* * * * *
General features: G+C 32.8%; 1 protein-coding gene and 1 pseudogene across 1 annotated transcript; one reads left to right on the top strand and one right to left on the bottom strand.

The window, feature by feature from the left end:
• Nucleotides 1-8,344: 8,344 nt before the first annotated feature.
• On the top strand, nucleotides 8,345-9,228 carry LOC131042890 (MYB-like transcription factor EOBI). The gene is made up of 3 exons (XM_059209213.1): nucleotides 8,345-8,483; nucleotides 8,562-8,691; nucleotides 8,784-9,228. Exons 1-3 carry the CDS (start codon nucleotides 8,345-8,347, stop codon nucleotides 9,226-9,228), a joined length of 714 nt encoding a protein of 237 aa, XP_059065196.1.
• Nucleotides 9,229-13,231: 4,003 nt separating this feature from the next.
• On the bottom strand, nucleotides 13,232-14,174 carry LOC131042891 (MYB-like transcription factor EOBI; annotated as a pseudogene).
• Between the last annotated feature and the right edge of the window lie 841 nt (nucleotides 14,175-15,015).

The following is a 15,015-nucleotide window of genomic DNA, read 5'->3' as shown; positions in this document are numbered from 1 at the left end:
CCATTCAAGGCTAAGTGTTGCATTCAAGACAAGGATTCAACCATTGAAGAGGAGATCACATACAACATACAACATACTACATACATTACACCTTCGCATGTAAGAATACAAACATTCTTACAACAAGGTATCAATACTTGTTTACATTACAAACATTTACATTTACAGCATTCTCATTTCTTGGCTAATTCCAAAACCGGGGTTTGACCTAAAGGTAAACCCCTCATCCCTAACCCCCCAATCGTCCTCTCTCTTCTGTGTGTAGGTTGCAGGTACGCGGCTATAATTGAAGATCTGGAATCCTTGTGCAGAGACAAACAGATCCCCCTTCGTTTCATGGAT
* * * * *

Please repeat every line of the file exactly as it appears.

General features: G+C 32.8%; 1 protein-coding gene and 1 pseudogene across 1 annotated transcript; one reads left to right on the top strand and one right to left on the bottom strand.

The window, feature by feature from the left end:
• Nucleotides 1-8,344: 8,344 nt before the first annotated feature.
• On the top strand, nucleotides 8,345-9,228 carry LOC131042890 (MYB-like transcription factor EOBI). The gene is made up of 3 exons (XM_059209213.1): nucleotides 8,345-8,483; nucleotides 8,562-8,691; nucleotides 8,784-9,228. Exons 1-3 carry the CDS (start codon nucleotides 8,345-8,347, stop codon nucleotides 9,226-9,228), a joined length of 714 nt encoding a protein of 237 aa, XP_059065196.1.
• Nucleotides 9,229-13,231: 4,003 nt separating this feature from the next.
• On the bottom strand, nucleotides 13,232-14,174 carry LOC131042891 (MYB-like transcription factor EOBI; annotated as a pseudogene).
• Between the last annotated feature and the right edge of the window lie 841 nt (nucleotides 14,175-15,015).

The following is a 15,015-nucleotide window of genomic DNA, read 5'->3' as shown; positions in this document are numbered from 1 at the left end:
CCATTCAAGGCTAAGTGTTGCATTCAAGACAAGGATTCAACCATTGAAGAGGAGATCACATACAACATACAACATACTACATACATTACACCTTCGCATGTAAGAATACAAACATTCTTACAACAAGGTATCAATACTTGTTTACATTACAAACATTTACATTTACAGCATTCTCATTTCTTGGCTAATTCCAAAACCGGGGTTTGACCTAAAGGTAAACCCCTCATCCCTAACCCCCCAATCGTCCTCTCTCTTCTGTGTGTAGGTTGCAGGTACGCGGCTATAATTGAAGATCTGGAATCCTTGTGCAGAGACAAACAGATCCCCCTTCGTTTCATGGAT